It is, perhaps, a particular irony that the worst judges turned out to be Hedgehog experts holding forth on their own particular area of expertise. This group were particularly prone to overstate the likelihood of extreme changes: wars, financial crises and the like. They tended to calibrate their position against the peer group, creating "friends" and "foe" and over-stating their difference from their supposed enemies. They exhibited false memories, claiming to have said or believed things which they had not, in fact, espoused earlier. In general, Hedgehogs were less likely to re-evaluate their views - and in particular, extreme views - when these were challenged by new information.
Foxes were more commonly correct in their forecasts, and much more open to re-calibration of their views in the light of new information. Their media coverage was poor, however, because their statements were nuanced and took some effort to understand. They were less inclined to exclude extreme events - perhaps less focused on them - than were Hedgehogs, who typically received stronger media coverage and who were ready to make such exclusions. (This was the one area in which Hedgehogs performed better than foxes.)
One conclusion to be drawn from this analysis is, therefore, that we live in a world that needs a Foxy outlook, but that we tend to be faced with messages that derive from Hedgehogs, from Hedgehog-friendly criteria for commercial and public policy, and that these messages have the virtue of simplicity and closure. The problem for the Fox perspective is that it does not come with a neat, closed model, with defined goals and easy metrics. It is ambiguous, complex, open-ended and often self-referential, requiring a gradual iteration between tools and goals in order to find a satisfactory way forward. This puts it at a disadvantage, notably when faced with high-profile issues, urgency and governance which is so embedded in the Hedgehog style that it cannot (or will not) make the time needed to entertain new thoughts.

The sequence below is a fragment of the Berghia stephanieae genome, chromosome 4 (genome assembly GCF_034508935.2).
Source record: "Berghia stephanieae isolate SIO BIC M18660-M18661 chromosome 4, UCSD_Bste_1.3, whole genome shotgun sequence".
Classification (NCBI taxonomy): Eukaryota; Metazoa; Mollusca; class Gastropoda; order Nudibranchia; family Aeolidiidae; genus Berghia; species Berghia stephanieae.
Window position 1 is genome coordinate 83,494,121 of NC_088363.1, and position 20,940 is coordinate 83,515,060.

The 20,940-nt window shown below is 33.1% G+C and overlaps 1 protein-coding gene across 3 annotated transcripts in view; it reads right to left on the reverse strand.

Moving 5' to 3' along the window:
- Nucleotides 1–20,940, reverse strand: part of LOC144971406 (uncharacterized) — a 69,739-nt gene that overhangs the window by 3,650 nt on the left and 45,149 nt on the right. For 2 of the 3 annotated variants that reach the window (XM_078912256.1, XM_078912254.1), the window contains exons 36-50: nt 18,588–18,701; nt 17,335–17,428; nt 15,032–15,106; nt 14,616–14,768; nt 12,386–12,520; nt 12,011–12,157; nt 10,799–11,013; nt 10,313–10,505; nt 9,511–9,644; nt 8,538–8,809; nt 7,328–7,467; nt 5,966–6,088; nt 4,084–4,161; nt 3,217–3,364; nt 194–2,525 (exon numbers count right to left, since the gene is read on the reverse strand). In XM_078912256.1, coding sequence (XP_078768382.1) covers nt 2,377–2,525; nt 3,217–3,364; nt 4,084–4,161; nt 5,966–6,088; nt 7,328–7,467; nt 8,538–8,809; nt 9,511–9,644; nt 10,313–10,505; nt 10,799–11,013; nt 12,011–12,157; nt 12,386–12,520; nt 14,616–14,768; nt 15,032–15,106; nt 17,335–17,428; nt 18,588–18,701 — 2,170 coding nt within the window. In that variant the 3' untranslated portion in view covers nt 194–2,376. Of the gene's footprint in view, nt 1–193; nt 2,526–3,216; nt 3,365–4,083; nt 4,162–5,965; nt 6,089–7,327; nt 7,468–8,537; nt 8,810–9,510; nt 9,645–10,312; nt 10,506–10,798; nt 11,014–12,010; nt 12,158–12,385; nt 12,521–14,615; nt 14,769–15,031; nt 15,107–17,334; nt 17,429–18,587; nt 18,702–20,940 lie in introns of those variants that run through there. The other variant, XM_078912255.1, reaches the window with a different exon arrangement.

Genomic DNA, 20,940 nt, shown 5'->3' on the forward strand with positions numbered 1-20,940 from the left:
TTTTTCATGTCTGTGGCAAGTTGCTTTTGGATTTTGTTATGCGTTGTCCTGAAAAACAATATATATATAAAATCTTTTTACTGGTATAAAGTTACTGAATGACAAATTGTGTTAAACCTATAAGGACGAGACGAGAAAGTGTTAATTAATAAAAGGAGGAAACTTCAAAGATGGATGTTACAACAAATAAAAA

However - and it is an immense, overwhelming 'however' in the right circumstances - the Fox style tends to be the right one to use when the world has become too complex for the Hedgehogs. Rolling in a ball will not do when cars threaten. The Fox approach is demonstrated to give more right answers. It responds to new information. It creates the conditions in which future Hedgehogs can thrive. This symbiosis between the two styles, once so common in commerce and in the policy process, has all be disappeared from great swaths of public life and from whole industries. It may be that the knowledge economy demands the renaissance of the fox.